Why do people laugh? (From the Economist) “Laughter is very contagious and this suggests that it may have become a part of human behaviour because it promotes social bonding. When a group of people laughs, the message seems to be ‘relax, you are among friends.'”
Update: Dave Winer says (and I agree): “Most laughs can be translated into this simple statement: Ain’t it the truth! When we laugh it’s because something is so true (for us) in such a deeply felt way that our body erupts. When we laugh together it’s because we share that feeling.”
The “macosphere” is about to erupt: Okay you Mac people. Check out the last sentence on this Sony UK page teasing the Playstation 3 due next year:
“The operating system has also yet to be clarified. The integrated Cell processor will be able to support a variety of operating systems (such as Linux or Apple’s Tiger).”
Granted, that sentence can be parsed in a way that would not specifically suggest the possibility of the Mac OS being licensed to another hardware company — it merely points out that, in theory, the same processor can support a variety of operating systems, which is no big revelation. However, as this item appears on a Sony corporate website and can also be parsed in a way that indicates a suggestion of that happening, well, that’s enough juice to launch a million blog posts.
My prediction: The Playstation 3 will not support the Mac OS. (However, that would be a nice kick in the X-Box pants).
State of Technorati: “Sorry, we couldn’t complete your search because we’re experiencing a high volume of requests right now. Please try again in a minute or add this search to your watchlist to track conversation.”
Cool: A couple of clips from the blog documentary that was, in part, filmed during BlogNashville. John Jay Hooker is an incredible master of the sound-bite.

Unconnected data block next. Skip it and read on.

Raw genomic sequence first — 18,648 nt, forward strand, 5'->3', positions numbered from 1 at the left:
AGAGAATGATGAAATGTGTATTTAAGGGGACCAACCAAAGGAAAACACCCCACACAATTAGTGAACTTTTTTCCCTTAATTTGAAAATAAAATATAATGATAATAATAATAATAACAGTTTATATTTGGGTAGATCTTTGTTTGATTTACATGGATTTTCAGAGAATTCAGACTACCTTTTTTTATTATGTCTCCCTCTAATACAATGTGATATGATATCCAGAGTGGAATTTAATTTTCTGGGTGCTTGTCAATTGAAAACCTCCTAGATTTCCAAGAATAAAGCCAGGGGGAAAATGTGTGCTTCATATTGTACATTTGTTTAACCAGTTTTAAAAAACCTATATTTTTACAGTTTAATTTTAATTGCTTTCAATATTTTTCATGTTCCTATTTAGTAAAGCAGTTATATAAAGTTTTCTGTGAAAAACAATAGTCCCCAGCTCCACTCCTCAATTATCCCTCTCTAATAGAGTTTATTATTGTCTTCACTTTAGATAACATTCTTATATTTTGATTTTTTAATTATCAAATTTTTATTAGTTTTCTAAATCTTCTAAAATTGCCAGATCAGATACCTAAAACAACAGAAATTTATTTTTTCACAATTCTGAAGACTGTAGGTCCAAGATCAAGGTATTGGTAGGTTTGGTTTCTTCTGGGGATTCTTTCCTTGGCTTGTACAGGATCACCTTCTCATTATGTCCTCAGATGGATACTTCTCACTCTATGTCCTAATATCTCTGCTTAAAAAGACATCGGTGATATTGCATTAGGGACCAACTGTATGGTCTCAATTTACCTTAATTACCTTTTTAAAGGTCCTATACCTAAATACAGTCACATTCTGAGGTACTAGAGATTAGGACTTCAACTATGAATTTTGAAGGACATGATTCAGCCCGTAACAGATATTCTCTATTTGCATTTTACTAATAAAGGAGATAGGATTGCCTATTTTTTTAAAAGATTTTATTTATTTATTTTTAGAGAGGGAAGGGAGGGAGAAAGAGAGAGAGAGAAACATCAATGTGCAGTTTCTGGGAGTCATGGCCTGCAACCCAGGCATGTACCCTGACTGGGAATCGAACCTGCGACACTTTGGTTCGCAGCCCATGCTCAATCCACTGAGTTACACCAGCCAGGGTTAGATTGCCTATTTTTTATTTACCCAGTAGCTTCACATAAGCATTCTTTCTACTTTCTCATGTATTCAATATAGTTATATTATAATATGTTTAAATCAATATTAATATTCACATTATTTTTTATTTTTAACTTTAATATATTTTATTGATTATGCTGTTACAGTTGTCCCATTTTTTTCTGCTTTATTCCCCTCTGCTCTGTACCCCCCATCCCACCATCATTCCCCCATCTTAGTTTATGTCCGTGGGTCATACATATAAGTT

(via: Bill Hobbs)
WPLN is podcasting and here’s a great interview to start: When I heard Rebecca Bain’s story this morning about a new CD project that sounds awesome to anyone who has read (or read to their children) any of the Laura Ingalls Wilder “Little House” books, I thought to myself, “Gee, I wish WPLN” podcast those stories. Ask and ye shall receive. I just learned they’ve started doing just that. Here’s how to subscribe to the WPLN podcasts.
By the way, here’s the MP3 file of the Rebecca Bain story I heard this morning. It’s about “Happy Land: Musical Tributes to Laura Ingalls Wilder,” a wonderful project begun when Dale Cockrell, a musicology and American studies professor at Vanderbilt, discovered while reading the Little House books to his daughter that they are filled with references to specific titles of classic American folk tunes. (126 different tunes, in all of the books.)
That discovery led to his determination to bring that music to life for the children (and adults) who love the Little House books. More about the project here.
The CD was also produced by mandolin great Butch Baldassari (my friend and one of my son’s musical mentors). Dale and Butch attracted some of Nashville’s great musicians to collaborate in a series of CDs that bring these songs alive. (Rebecca’s story does a wonderful job of explaining their approach).
What a good day. WPLN is podcasting. And a wonderful musical project is available to all those (parents and kids) who love the Little House books and great traditional American music.